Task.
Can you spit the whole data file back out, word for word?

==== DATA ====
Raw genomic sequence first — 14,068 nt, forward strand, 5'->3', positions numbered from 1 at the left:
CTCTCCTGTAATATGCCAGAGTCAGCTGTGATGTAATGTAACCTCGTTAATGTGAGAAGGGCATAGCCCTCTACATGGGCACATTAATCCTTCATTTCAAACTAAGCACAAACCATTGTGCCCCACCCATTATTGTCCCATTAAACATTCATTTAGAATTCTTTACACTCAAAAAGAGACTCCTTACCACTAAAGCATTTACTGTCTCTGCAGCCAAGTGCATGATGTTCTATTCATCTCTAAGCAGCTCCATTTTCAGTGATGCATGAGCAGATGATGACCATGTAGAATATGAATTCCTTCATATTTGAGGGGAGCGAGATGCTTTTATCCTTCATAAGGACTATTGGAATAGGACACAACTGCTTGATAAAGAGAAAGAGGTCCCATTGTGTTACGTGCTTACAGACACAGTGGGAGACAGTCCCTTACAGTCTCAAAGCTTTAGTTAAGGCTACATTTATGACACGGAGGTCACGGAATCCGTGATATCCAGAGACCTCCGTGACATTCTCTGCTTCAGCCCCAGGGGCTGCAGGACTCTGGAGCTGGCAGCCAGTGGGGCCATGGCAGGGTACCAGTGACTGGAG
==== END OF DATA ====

Raw genomic sequence first — 14,068 nt, forward strand, 5'->3', positions numbered from 1 at the left:
CTCTCCTGTAATATGCCAGAGTCAGCTGTGATGTAATGTAACCTCGTTAATGTGAGAAGGGCATAGCCCTCTACATGGGCACATTAATCCTTCATTTCAAACTAAGCACAAACCATTGTGCCCCACCCATTATTGTCCCATTAAACATTCATTTAGAATTCTTTACACTCAAAAAGAGACTCCTTACCACTAAAGCATTTACTGTCTCTGCAGCCAAGTGCATGATGTTCTATTCATCTCTAAGCAGCTCCATTTTCAGTGATGCATGAGCAGATGATGACCATGTAGAATATGAATTCCTTCATATTTGAGGGGAGCGAGATGCTTTTATCCTTCATAAGGACTATTGGAATAGGACACAACTGCTTGATAAAGAGAAAGAGGTCCCATTGTGTTACGTGCTTACAGACACAGTGGGAGACAGTCCCTTACAGTCTCAAAGCTTTAGTTAAGGCTACATTTATGACACGGAGGTCACGGAATCCGTGATATCCAGAGACCTCCGTGACATTCTCTGCTTCAGCCCCAGGGGCTGCAGGACTCTGGAGCTGGCAGCCAGTGGGGCCATGGCAGGGTACCAGTGACTGGAG